For some reason, the sight of snow descending on fire always makes me think of the ancient world--legionaries in sheepskin warming themselves at a brazier: mountain altars where offerings glow between wintry pillars; centaurs with torches cantering beside a frozen sea--scattered, uncoordinated shapes from a fabulous past, infinitely removed from life; and yet bringing with them memories of things real and imagined.  These classical projections, and something in the physical attitudes of the men themselves as they turned from the fire, suddenly suggested Poussin's scene in which the Seasons, hand in hand and facing outward, tread in rhythm to the notes of the lyre that the winged and naked greybeard plays.  The image of Time brought thoughts of mortality: of human beings, facing outward like the Seasons, moving hand in hand in intricate measure: stepping slowly, methodically, sometimes a trifle awkwardly, in evolutions that take recognisable shape: or breaking into seemingly meaningless gyrations, while partners disappear only to reappear again, once more giving pattern to the spectacle: unable to control the melody, unable, perhaps, to control the steps of the dance.

--A Question of Upbringing by Anthony Powell

[N.B.:  The excerpt above is from the second paragraph of the first volume of Powell's magisterial (a word not to be used lightly) undertaking, the twelve-volume series titled, A Dance to the Music of Time.   I just finished the cycle last night and can wholeheartedly recommend it.  Indeed, I'll change my book recommendations and put it at the top.  What a wonderful experience!  I have not yet embarked on Proust's A Remembrance of Things Past (I know that's now considered not as accurate a title as could be achieved--but it is far the more literary and aesthetically pleasing, which is what Proust would have wanted) but I think I now understand a bit of the pleasure experienced by those initiates who have taken that journey.  My main reason for not yet attempting Proust is that, being a monoglot, I am well aware of the sorry state of translation in the English-Speaking World and do not want to be put off of Proust because of the infelicities his prose suffers under the hands of his translators--particularly given that his is considered a very difficult style of French, which, in and of itself, is considered a subtle language full of fine shades of distinction.  Instead, I believe I'll start on another difficult work which was born in glorious English and turns out to be a key work in A Dance to the Music of Time: Robert Burton's The Anatomy of Melancholy.]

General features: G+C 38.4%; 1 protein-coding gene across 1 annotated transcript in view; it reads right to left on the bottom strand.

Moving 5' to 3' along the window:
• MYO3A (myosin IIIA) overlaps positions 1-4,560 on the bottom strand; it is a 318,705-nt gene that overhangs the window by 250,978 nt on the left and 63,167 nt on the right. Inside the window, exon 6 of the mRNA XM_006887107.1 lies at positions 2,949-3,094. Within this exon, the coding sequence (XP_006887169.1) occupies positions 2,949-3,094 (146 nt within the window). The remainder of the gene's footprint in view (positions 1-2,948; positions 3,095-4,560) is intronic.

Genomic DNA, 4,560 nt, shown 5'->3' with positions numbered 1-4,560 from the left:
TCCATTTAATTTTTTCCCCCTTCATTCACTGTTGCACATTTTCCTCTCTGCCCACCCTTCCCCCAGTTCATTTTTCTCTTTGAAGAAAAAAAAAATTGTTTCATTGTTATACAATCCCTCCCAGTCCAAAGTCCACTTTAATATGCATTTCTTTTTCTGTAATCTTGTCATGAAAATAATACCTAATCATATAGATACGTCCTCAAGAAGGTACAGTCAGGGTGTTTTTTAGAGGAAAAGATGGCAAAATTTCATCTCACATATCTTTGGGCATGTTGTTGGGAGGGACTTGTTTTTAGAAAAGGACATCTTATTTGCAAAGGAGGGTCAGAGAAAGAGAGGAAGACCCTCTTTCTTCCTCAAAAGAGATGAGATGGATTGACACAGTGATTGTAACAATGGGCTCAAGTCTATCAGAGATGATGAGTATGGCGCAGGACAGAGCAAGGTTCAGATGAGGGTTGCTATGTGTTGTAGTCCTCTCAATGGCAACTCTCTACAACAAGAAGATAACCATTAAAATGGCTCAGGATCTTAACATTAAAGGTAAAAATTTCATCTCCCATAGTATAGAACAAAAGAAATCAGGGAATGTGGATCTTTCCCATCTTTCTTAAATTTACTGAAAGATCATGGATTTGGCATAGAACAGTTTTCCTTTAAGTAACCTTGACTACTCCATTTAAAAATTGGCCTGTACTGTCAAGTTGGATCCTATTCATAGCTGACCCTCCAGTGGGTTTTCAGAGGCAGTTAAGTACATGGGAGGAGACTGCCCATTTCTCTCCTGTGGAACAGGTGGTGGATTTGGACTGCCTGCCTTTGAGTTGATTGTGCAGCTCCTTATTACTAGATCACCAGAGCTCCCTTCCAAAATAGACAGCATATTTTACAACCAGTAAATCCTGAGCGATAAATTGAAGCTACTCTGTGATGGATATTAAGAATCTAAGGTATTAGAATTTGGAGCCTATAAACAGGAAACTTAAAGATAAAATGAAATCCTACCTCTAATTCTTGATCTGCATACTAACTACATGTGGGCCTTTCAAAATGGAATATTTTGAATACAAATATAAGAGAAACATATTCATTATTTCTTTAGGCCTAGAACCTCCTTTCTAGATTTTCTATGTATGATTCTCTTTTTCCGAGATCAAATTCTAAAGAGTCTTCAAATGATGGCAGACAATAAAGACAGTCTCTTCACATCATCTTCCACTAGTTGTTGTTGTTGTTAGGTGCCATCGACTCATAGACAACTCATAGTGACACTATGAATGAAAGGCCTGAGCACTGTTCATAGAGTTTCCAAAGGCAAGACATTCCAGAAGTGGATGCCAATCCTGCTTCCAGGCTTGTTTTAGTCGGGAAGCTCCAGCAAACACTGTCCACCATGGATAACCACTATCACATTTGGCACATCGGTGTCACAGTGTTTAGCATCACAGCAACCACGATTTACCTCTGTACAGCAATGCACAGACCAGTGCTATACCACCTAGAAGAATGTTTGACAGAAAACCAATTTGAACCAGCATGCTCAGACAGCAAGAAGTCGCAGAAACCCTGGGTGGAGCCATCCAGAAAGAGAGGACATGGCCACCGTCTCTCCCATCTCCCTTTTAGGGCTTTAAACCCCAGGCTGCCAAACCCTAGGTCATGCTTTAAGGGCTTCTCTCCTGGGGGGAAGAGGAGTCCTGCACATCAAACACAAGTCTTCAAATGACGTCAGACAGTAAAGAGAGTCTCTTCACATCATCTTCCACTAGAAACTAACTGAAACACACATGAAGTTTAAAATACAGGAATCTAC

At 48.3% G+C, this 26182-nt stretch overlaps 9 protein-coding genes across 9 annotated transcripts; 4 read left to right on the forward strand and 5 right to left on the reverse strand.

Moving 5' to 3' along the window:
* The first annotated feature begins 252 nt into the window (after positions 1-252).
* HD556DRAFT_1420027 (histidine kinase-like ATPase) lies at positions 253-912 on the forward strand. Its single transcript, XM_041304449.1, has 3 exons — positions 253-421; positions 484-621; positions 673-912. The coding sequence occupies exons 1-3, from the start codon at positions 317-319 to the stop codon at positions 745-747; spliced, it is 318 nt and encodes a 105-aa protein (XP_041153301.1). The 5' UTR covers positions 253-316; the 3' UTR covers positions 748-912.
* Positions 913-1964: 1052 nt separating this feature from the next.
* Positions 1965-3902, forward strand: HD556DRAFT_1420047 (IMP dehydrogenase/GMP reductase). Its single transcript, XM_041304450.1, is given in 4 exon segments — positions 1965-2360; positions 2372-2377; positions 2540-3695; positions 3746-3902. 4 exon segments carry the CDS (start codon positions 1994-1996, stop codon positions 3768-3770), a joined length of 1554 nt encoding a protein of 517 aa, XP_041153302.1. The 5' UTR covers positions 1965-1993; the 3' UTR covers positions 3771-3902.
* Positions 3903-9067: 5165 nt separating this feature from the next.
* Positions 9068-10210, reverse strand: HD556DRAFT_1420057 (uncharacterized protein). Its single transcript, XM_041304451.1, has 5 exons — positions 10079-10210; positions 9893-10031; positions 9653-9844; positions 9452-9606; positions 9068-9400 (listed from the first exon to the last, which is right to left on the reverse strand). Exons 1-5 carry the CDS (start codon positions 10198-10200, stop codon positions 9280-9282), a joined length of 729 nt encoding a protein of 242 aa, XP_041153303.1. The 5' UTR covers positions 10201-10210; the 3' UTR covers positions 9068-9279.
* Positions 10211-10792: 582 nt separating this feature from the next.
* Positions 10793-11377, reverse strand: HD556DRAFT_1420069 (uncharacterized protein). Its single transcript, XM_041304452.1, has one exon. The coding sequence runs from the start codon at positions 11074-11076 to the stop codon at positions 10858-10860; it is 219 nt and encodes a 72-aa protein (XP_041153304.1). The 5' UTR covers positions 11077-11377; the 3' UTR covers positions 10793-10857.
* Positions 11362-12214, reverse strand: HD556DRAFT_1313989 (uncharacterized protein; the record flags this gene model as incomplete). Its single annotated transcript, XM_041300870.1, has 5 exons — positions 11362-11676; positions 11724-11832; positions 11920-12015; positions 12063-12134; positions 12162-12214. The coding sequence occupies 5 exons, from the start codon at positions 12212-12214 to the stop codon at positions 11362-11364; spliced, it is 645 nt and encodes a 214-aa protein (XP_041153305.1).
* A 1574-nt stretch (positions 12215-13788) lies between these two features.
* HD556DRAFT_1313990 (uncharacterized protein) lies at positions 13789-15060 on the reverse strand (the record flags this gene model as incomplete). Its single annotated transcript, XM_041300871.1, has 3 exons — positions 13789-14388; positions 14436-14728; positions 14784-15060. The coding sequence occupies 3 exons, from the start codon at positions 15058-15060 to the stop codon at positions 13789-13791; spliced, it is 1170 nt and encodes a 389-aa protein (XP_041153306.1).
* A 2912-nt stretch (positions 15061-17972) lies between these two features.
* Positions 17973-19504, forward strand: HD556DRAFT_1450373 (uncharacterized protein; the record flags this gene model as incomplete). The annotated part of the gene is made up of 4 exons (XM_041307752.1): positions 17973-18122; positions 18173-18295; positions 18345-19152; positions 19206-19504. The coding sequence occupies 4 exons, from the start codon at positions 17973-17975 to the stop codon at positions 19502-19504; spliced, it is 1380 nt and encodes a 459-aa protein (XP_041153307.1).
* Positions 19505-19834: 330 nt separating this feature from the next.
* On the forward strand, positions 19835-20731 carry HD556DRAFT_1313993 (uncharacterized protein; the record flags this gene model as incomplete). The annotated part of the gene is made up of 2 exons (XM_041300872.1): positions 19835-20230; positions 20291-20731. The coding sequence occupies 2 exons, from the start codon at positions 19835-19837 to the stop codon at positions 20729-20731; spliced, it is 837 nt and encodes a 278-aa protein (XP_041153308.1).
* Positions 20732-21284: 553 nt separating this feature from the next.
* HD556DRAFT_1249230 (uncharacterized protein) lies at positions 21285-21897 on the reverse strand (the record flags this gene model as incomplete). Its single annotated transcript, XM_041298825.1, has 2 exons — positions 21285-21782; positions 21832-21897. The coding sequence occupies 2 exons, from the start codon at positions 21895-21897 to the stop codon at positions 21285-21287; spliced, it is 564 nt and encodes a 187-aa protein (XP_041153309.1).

November  18,  2007

Patrick: Lagniappe

'Personally I applaud that great enemy of the Old School Tie, the Emperor Septimius Severus, who had a man scourged merely for drawing attention to the fact that they had been at school together.

--Books Do Furnish a Room by Anthony Powell

November  17,  2007

Patrick: Lagniappe

They were one man, not thirty.  For as the one ship that held them all; though it was put together of all contrasting things--oak, and maple, and pine wood; iron, and pitch, and hemp--yet all these ran into each other in the one concrete hull, which shot on its way, both balanced and directed by the long central keel; even so, all the individualities of the crew, this man's valor, that man's fear; guilt and guiltiness, all varieties were welded into oneness, and were all directed to that fatal goal which Ahab their one lord and keel did point to.

--Moby Dick by Herman Melville

November  16,  2007

Patrick: Lagniappe

I am aware that people often have completely distorted general ideas of what they are like.  Men truly manifest themselves in the long patterns of their acts, and not in any nutshell of self-theory.  This is supremely true of the artist, who appears, however much he may imagine that he hides, in the revealed extension of his work.  And so am I here exhibited, whose pitiful instinct is alas still for a concealment quite at odds with my trade.  Under this cautionary rubric I shall however now attempt a general description of myself.  And now I am speaking, as I explained, in the persona of the self of several years ago, the often inglorious "hero" of the tale that follows.  I am fifty-eight years old.  I am a writer.  "A writer" is indeed the simplest and also the most accurate general description of me.  In so far as I am also a psychologist, an amateur philosopher, a student of human affairs, I am so because these things are a part of being the kind of writer that I am.  I have always been a seeker.  And my seeking has taken the form of that attempt to tell truth of which I have just spoken.  I have, I hope and I believe, kept my gift pure.  This means, among other things, that I have never been a successful writer.  I have never tried to please at the expense of truth.  I have known, for long periods, the torture of a life without self-expression.  The most potent and sacred command which can be laid upon any artist is the command: wait.  Art has its martyrs, not least those who have preserved their silence.  There are, I hazard, saints of art who have simply waited mutely all their lives rather than profane the purity of a single page with anything less than what is perfectly appropriate and beautiful, that is to say, with anything less than what is true.